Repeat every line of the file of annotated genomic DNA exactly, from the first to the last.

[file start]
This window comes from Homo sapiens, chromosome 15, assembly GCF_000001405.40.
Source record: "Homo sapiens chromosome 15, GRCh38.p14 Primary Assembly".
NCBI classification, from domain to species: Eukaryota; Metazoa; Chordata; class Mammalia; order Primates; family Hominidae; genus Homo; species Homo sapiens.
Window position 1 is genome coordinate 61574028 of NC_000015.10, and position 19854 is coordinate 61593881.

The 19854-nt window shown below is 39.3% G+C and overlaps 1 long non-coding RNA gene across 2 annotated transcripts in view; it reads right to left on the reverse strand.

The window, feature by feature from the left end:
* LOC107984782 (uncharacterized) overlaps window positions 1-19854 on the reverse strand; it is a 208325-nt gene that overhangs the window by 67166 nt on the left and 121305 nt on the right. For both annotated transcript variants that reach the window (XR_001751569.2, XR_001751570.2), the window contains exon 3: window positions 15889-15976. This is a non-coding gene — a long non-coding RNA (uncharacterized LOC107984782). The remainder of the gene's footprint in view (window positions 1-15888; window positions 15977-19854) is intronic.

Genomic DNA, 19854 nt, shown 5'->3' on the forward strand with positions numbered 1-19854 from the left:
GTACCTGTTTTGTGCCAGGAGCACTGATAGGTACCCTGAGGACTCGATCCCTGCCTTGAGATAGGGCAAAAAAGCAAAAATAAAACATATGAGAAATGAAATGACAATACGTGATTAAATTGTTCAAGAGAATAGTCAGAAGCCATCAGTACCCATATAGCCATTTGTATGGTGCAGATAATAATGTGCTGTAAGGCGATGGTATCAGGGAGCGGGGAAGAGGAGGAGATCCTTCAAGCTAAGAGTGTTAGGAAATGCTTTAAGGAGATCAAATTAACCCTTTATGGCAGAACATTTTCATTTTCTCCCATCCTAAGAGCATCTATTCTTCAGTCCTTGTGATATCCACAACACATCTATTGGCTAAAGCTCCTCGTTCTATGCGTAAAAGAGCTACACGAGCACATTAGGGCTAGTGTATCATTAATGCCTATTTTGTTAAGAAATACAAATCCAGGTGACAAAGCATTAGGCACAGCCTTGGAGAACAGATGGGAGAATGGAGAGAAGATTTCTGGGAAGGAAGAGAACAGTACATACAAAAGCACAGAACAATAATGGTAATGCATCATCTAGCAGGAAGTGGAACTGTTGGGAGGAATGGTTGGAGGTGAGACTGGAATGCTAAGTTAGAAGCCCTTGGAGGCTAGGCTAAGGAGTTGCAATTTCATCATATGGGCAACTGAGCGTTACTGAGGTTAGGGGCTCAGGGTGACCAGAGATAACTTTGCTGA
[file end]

This window comes from Homo sapiens, chromosome 15, assembly GCF_000001405.40.
Source record: "Homo sapiens chromosome 15, GRCh38.p14 Primary Assembly".
NCBI classification, from domain to species: Eukaryota; Metazoa; Chordata; class Mammalia; order Primates; family Hominidae; genus Homo; species Homo sapiens.
Window position 1 is genome coordinate 61574028 of NC_000015.10, and position 19854 is coordinate 61593881.

The 19854-nt window shown below is 39.3% G+C and overlaps 1 long non-coding RNA gene across 2 annotated transcripts in view; it reads right to left on the reverse strand.

The window, feature by feature from the left end:
* LOC107984782 (uncharacterized) overlaps window positions 1-19854 on the reverse strand; it is a 208325-nt gene that overhangs the window by 67166 nt on the left and 121305 nt on the right. For both annotated transcript variants that reach the window (XR_001751569.2, XR_001751570.2), the window contains exon 3: window positions 15889-15976. This is a non-coding gene — a long non-coding RNA (uncharacterized LOC107984782). The remainder of the gene's footprint in view (window positions 1-15888; window positions 15977-19854) is intronic.

Genomic DNA, 19854 nt, shown 5'->3' on the forward strand with positions numbered 1-19854 from the left:
GTACCTGTTTTGTGCCAGGAGCACTGATAGGTACCCTGAGGACTCGATCCCTGCCTTGAGATAGGGCAAAAAAGCAAAAATAAAACATATGAGAAATGAAATGACAATACGTGATTAAATTGTTCAAGAGAATAGTCAGAAGCCATCAGTACCCATATAGCCATTTGTATGGTGCAGATAATAATGTGCTGTAAGGCGATGGTATCAGGGAGCGGGGAAGAGGAGGAGATCCTTCAAGCTAAGAGTGTTAGGAAATGCTTTAAGGAGATCAAATTAACCCTTTATGGCAGAACATTTTCATTTTCTCCCATCCTAAGAGCATCTATTCTTCAGTCCTTGTGATATCCACAACACATCTATTGGCTAAAGCTCCTCGTTCTATGCGTAAAAGAGCTACACGAGCACATTAGGGCTAGTGTATCATTAATGCCTATTTTGTTAAGAAATACAAATCCAGGTGACAAAGCATTAGGCACAGCCTTGGAGAACAGATGGGAGAATGGAGAGAAGATTTCTGGGAAGGAAGAGAACAGTACATACAAAAGCACAGAACAATAATGGTAATGCATCATCTAGCAGGAAGTGGAACTGTTGGGAGGAATGGTTGGAGGTGAGACTGGAATGCTAAGTTAGAAGCCCTTGGAGGCTAGGCTAAGGAGTTGCAATTTCATCATATGGGCAACTGAGCGTTACTGAGGTTAGGGGCTCAGGGTGACCAGAGATAACTTTGCTGA